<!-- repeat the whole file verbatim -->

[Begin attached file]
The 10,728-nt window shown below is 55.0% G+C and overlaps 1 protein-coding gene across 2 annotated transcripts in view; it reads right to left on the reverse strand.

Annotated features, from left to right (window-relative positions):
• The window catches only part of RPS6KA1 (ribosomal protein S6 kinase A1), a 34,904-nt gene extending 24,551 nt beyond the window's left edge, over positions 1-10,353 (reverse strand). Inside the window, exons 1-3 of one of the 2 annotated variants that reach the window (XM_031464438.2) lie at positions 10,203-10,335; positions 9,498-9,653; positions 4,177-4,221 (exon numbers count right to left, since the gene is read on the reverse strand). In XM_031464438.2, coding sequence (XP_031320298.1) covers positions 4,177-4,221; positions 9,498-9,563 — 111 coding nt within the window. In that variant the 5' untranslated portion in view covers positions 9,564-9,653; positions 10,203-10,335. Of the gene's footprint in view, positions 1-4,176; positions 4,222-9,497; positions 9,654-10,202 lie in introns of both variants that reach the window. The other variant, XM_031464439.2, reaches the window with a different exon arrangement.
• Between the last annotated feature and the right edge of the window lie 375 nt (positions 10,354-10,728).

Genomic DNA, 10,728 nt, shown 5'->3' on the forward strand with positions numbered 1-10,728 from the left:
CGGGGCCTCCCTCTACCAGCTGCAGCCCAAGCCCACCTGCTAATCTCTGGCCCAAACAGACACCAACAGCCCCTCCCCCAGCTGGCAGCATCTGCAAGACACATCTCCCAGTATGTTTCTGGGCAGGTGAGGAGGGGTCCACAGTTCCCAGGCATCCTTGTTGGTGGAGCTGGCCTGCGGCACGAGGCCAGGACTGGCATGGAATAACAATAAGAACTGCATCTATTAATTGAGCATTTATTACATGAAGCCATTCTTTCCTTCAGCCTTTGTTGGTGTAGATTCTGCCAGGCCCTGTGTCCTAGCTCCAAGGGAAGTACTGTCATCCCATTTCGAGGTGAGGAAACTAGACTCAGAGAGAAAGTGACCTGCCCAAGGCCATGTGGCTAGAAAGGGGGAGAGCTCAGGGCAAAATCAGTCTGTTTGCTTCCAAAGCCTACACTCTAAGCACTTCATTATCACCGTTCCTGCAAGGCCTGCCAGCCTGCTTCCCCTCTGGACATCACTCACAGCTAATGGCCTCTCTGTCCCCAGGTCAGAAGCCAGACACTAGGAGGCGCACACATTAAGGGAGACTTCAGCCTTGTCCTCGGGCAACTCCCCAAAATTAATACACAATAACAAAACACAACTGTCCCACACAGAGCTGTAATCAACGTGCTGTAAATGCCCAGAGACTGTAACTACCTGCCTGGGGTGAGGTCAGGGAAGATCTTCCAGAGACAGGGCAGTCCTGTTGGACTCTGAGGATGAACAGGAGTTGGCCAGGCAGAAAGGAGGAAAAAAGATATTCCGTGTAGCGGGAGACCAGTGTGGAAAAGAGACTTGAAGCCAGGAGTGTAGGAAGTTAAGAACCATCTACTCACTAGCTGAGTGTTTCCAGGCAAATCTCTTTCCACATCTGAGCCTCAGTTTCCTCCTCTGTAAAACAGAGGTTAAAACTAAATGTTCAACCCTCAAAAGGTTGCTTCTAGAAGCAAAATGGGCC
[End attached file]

The 10,728-nt window shown below is 55.0% G+C and overlaps 1 protein-coding gene across 2 annotated transcripts in view; it reads right to left on the reverse strand.

Annotated features, from left to right (window-relative positions):
• The window catches only part of RPS6KA1 (ribosomal protein S6 kinase A1), a 34,904-nt gene extending 24,551 nt beyond the window's left edge, over positions 1-10,353 (reverse strand). Inside the window, exons 1-3 of one of the 2 annotated variants that reach the window (XM_031464438.2) lie at positions 10,203-10,335; positions 9,498-9,653; positions 4,177-4,221 (exon numbers count right to left, since the gene is read on the reverse strand). In XM_031464438.2, coding sequence (XP_031320298.1) covers positions 4,177-4,221; positions 9,498-9,563 — 111 coding nt within the window. In that variant the 5' untranslated portion in view covers positions 9,564-9,653; positions 10,203-10,335. Of the gene's footprint in view, positions 1-4,176; positions 4,222-9,497; positions 9,654-10,202 lie in introns of both variants that reach the window. The other variant, XM_031464439.2, reaches the window with a different exon arrangement.
• Between the last annotated feature and the right edge of the window lie 375 nt (positions 10,354-10,728).

Genomic DNA, 10,728 nt, shown 5'->3' on the forward strand with positions numbered 1-10,728 from the left:
CGGGGCCTCCCTCTACCAGCTGCAGCCCAAGCCCACCTGCTAATCTCTGGCCCAAACAGACACCAACAGCCCCTCCCCCAGCTGGCAGCATCTGCAAGACACATCTCCCAGTATGTTTCTGGGCAGGTGAGGAGGGGTCCACAGTTCCCAGGCATCCTTGTTGGTGGAGCTGGCCTGCGGCACGAGGCCAGGACTGGCATGGAATAACAATAAGAACTGCATCTATTAATTGAGCATTTATTACATGAAGCCATTCTTTCCTTCAGCCTTTGTTGGTGTAGATTCTGCCAGGCCCTGTGTCCTAGCTCCAAGGGAAGTACTGTCATCCCATTTCGAGGTGAGGAAACTAGACTCAGAGAGAAAGTGACCTGCCCAAGGCCATGTGGCTAGAAAGGGGGAGAGCTCAGGGCAAAATCAGTCTGTTTGCTTCCAAAGCCTACACTCTAAGCACTTCATTATCACCGTTCCTGCAAGGCCTGCCAGCCTGCTTCCCCTCTGGACATCACTCACAGCTAATGGCCTCTCTGTCCCCAGGTCAGAAGCCAGACACTAGGAGGCGCACACATTAAGGGAGACTTCAGCCTTGTCCTCGGGCAACTCCCCAAAATTAATACACAATAACAAAACACAACTGTCCCACACAGAGCTGTAATCAACGTGCTGTAAATGCCCAGAGACTGTAACTACCTGCCTGGGGTGAGGTCAGGGAAGATCTTCCAGAGACAGGGCAGTCCTGTTGGACTCTGAGGATGAACAGGAGTTGGCCAGGCAGAAAGGAGGAAAAAAGATATTCCGTGTAGCGGGAGACCAGTGTGGAAAAGAGACTTGAAGCCAGGAGTGTAGGAAGTTAAGAACCATCTACTCACTAGCTGAGTGTTTCCAGGCAAATCTCTTTCCACATCTGAGCCTCAGTTTCCTCCTCTGTAAAACAGAGGTTAAAACTAAATGTTCAACCCTCAAAAGGTTGCTTCTAGAAGCAAAATGGGCC